Safety blog coverage of the sugar refinery explosion: frustration with OSHA

February 11th, 2008 by Julie Ferguson

We sorely miss Jordan Barab‘s participation in the safety blogosphere – he was a tireless crusader for workplace safety. Whenever a work tragedy occurred, such as last week’s Imperial Sugar Refinery explosion that claimed the lives of 6 workers, we could always count on Jordan to offer details and expertise on the matter that couldn’t be found elsewhere. So we have been pleased to note the emergence of a few new blogs that have stepped up to the plate.
OSHA Underground provides both knowledge of OSHA and technical expertise about a variety of work safety issues. It’s quite obviously the blog of a frustrated insider, KANE, who is vocal about diminishing OSHA resources and lack of agency leadership at the top. On Friday, KANE blogged the refinery explosion, noting that the Chemical Board had previously identified explosive dust hazards as a safety issue that needed to be addressed by OSHA. KANE also posted a list of OSHA’s comprehensive refinery inspections since March 2007, and a letter from Congressman Miller to Elaine Chao calling OSHA to task for not having enacted a standard to prevent combustible dust explosions, as recommended by the Chemical Safety Board (CSB) in November 2006. Miller notes that the CSB report identified 281 combustible dust incidents between 1980 and 2005 that killed 119 workers and injured 718.
The Pump Handle, another blog that is addressing work safety issues, also weighs in on the Imperial Refinery explosion, noting that this is the second catastrophic industrial explosion involving multiple fatalities in two months. In his post, Francis Hamilton Rammazzocchi runs through the frustrating history of the Chemical Board’s recommendations to OSHA that might have prevented such tragedies: The [Chemical] Board found that “Reactive incidents are a significant chemical safety problem,” but that OSHA’s Process Safety Management standard “has significant gaps in coverage of reactive hazards.” The Board therefore unanimously recommended that OSHA “Amend the Process Safety Management (PSM) Standard, 29 CFR 1910.119, to achieve more comprehensive control of reactive hazards that could have catastrophic consequences.”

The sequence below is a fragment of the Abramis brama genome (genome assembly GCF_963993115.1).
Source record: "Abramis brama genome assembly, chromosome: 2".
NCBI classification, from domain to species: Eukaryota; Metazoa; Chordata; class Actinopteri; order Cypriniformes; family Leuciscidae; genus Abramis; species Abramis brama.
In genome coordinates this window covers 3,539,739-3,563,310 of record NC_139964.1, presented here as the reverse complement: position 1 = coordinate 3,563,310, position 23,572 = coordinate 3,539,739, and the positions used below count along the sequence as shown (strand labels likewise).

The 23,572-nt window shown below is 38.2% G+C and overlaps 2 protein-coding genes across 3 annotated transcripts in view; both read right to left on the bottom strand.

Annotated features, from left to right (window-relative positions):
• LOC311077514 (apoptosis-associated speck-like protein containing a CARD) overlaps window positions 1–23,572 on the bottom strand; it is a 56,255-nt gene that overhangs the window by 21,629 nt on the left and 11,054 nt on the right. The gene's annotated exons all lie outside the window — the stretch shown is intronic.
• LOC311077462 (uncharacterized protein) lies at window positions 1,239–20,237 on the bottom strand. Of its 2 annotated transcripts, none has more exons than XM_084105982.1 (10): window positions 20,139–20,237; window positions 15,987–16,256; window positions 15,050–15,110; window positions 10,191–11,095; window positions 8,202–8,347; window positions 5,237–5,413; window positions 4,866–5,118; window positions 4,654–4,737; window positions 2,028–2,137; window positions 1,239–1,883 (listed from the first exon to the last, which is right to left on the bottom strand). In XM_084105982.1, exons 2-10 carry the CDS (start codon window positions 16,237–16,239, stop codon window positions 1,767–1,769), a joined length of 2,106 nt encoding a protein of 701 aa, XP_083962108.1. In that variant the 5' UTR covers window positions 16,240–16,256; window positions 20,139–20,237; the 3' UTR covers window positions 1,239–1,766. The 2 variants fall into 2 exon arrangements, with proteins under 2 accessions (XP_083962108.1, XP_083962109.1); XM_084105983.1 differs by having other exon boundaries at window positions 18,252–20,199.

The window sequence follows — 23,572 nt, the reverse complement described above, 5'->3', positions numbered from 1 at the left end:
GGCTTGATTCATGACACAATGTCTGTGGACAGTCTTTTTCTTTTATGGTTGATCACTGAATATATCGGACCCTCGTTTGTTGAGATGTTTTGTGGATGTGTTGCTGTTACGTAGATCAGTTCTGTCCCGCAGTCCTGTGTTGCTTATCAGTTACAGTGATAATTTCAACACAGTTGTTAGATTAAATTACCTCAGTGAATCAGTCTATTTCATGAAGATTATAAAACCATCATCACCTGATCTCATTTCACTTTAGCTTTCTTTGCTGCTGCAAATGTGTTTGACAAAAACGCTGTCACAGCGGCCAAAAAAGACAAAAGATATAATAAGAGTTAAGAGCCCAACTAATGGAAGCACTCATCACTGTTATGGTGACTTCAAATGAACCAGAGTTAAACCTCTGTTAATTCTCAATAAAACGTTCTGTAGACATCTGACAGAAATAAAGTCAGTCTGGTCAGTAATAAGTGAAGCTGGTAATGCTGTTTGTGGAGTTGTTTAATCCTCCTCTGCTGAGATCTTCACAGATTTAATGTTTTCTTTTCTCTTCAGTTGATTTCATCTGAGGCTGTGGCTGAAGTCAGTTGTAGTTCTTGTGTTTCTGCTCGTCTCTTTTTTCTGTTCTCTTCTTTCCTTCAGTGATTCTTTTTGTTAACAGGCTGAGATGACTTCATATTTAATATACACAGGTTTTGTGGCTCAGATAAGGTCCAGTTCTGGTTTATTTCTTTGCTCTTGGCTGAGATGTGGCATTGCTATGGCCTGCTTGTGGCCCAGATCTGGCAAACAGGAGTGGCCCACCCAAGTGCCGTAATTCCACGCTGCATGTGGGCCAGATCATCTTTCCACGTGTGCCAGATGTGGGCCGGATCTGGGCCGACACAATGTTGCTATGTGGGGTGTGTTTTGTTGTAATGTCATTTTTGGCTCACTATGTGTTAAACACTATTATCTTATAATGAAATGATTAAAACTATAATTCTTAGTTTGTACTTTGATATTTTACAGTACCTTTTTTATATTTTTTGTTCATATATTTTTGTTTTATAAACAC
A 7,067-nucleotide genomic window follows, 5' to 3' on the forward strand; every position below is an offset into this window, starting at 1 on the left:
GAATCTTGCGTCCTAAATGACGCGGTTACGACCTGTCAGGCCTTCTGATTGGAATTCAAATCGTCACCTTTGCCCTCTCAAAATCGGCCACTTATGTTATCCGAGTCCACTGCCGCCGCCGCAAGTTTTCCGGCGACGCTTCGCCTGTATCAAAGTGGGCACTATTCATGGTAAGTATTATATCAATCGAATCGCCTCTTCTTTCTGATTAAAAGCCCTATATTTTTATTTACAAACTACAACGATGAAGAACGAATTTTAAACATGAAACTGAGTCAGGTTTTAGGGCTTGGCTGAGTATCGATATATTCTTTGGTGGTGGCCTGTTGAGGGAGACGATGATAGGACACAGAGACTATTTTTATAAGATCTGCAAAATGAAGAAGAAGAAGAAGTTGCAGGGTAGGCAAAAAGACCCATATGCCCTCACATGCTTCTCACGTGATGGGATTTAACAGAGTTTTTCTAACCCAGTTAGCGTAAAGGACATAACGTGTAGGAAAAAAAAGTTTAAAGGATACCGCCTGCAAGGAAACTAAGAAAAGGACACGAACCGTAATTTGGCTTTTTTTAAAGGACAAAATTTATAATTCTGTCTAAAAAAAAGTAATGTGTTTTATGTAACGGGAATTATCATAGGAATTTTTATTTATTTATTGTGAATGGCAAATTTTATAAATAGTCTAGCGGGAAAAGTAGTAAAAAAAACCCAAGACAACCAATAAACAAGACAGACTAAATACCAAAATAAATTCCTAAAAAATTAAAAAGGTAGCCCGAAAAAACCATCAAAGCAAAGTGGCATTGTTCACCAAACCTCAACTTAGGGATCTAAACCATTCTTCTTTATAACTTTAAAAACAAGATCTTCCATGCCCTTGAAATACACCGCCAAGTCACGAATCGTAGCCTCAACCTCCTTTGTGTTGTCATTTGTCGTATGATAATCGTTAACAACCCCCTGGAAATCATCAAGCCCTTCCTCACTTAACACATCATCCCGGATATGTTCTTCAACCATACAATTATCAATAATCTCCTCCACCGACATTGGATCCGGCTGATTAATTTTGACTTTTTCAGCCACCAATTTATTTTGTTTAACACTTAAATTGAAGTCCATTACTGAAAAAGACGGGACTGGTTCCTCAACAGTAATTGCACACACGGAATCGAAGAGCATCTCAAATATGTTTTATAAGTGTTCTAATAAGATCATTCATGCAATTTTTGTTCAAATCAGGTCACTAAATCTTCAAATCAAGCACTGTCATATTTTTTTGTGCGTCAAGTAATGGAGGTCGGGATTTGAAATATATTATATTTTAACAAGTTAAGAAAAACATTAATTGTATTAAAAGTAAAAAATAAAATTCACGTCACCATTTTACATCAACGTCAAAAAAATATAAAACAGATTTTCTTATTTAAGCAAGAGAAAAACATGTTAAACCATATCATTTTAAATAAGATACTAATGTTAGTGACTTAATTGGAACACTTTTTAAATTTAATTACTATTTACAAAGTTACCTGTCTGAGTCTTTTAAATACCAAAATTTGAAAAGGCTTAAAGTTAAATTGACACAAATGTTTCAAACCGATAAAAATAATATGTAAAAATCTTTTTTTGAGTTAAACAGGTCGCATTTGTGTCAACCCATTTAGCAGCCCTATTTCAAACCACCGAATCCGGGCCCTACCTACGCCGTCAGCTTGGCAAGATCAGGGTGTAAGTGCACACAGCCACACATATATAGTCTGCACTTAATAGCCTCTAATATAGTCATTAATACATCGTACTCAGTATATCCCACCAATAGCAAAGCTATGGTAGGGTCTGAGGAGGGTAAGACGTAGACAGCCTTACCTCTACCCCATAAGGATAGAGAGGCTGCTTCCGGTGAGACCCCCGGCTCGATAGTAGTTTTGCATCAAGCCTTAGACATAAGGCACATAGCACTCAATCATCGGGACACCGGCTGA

And the response since this prescient recommendation?

More than five years after the CSB’s recommendation was issued, OSHA has refused to act. In typical Bush Administration fashion, instead of revising the PSM regulation, OSHA established an “Alliance” of chemical industry associations and published a reactive chemical webpage. The Alliance involved setting up booths at chemical industry conferences, occasional presentations about Alliance activities, and two actual training workshops that trained a total of 36 students. In 2004, the CSB evaluated OSHA’s response and judged it “unacceptable,” and the Alliance was terminated in March 2007. Rammazzocchi also faults the media for its pallid coverage and their lack of any call for accountability. He notes that despite being “hip deep in an election year,” candidates haven’t been questioned in any public forums about their stance on the regulatory agencies such as OSHA and EPA and whether they will call for the agencies do the jobs that they were intended to do.
We’ve taken OSHA to task more than once for its recent hands-off attitude to safety regulations and enforcement. While no one likes bureaucracy, self regulation by industry insiders, or what some refer to as “the foxes guarding the hen-house” approach, clearly isn’t sufficient to ensure worker – and public – safety.

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